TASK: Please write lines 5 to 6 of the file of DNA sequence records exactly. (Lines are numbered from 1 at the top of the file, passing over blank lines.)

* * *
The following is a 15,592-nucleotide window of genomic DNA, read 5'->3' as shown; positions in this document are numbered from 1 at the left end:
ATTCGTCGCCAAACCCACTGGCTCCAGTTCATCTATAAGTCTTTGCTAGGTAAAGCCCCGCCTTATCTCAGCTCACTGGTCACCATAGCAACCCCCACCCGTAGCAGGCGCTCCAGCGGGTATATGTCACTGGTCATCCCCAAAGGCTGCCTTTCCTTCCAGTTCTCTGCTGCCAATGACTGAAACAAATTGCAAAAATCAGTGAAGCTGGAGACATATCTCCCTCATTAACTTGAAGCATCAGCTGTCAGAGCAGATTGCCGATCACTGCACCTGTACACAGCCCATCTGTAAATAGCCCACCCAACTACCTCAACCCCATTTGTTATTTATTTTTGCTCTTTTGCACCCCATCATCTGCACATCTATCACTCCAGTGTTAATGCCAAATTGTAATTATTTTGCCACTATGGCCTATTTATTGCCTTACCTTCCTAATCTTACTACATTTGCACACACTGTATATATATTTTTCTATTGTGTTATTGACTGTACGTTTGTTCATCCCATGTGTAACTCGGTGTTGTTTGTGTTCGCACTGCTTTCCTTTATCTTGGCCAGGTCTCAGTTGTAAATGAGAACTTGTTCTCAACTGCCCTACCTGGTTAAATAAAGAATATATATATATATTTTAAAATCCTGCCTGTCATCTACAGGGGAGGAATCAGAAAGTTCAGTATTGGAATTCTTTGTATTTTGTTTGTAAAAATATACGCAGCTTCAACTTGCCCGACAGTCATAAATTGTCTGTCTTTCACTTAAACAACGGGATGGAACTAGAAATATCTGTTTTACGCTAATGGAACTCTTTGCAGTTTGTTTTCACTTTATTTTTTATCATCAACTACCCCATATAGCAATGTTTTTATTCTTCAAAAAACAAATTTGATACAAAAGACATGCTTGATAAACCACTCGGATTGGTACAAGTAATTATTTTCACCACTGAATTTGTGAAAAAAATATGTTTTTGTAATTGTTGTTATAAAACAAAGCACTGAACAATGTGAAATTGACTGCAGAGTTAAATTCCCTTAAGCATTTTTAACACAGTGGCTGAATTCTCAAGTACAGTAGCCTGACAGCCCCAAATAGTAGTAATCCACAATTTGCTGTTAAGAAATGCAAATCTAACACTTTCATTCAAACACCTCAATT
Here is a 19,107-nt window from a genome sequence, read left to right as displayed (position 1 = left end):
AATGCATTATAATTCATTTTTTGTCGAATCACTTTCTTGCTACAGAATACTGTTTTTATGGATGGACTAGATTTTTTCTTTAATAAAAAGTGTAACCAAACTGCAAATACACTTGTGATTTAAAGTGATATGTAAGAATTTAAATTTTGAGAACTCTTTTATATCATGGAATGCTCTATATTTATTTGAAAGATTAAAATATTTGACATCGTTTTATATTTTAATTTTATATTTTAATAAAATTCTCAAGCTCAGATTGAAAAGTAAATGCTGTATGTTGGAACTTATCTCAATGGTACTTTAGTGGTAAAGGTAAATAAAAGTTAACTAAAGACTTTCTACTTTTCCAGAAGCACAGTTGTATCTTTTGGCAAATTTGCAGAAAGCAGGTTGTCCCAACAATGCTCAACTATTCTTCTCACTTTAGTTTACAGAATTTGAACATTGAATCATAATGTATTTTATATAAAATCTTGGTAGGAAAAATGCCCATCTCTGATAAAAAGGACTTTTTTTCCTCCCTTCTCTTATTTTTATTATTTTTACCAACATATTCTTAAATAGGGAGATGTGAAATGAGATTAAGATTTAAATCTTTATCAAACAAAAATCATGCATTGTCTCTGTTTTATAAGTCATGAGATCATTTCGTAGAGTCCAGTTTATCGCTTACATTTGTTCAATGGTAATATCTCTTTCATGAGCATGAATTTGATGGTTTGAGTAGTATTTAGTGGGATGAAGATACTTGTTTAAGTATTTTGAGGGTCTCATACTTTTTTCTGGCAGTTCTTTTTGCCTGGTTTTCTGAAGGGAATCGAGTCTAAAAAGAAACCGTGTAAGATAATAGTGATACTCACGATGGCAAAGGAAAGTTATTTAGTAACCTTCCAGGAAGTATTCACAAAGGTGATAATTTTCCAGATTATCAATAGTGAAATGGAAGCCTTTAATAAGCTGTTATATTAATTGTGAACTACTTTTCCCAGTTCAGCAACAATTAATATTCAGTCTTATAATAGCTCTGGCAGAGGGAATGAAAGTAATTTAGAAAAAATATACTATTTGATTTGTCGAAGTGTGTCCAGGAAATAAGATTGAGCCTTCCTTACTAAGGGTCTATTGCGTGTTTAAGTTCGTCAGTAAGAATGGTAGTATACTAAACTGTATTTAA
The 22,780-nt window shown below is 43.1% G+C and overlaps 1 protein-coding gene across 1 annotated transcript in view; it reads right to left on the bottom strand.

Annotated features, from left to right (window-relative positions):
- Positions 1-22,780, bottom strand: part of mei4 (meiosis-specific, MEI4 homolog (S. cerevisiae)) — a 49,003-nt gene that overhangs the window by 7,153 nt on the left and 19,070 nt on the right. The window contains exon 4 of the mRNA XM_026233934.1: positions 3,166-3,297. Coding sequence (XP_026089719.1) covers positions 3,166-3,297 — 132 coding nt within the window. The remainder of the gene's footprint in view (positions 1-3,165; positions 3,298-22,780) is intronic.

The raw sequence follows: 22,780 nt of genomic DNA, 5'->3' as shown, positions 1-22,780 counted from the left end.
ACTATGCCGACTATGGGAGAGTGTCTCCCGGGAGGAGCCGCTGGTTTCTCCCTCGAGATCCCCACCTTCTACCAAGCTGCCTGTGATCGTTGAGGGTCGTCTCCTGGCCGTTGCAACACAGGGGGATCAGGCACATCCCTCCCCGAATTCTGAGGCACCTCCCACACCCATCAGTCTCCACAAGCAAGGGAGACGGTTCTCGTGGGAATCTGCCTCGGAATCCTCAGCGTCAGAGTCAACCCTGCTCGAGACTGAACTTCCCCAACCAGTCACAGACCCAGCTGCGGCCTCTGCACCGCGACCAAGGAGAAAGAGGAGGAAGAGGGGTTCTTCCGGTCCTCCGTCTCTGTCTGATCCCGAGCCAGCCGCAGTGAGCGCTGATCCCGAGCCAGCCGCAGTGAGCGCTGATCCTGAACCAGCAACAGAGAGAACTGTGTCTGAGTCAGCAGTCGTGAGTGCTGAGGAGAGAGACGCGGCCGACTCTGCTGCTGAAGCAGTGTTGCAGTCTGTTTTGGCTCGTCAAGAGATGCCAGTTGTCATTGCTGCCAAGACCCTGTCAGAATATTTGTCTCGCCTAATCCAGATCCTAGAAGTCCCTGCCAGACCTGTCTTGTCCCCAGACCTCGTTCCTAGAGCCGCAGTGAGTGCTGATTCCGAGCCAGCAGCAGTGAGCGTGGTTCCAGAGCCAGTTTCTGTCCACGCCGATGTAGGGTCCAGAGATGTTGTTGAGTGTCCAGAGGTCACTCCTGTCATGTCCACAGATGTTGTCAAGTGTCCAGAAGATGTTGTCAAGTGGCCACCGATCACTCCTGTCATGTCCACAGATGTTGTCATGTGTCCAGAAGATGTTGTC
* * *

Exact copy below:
The 22,780-nt window shown below is 43.1% G+C and overlaps 1 protein-coding gene across 1 annotated transcript in view; it reads right to left on the bottom strand.

Annotated features, from left to right (window-relative positions):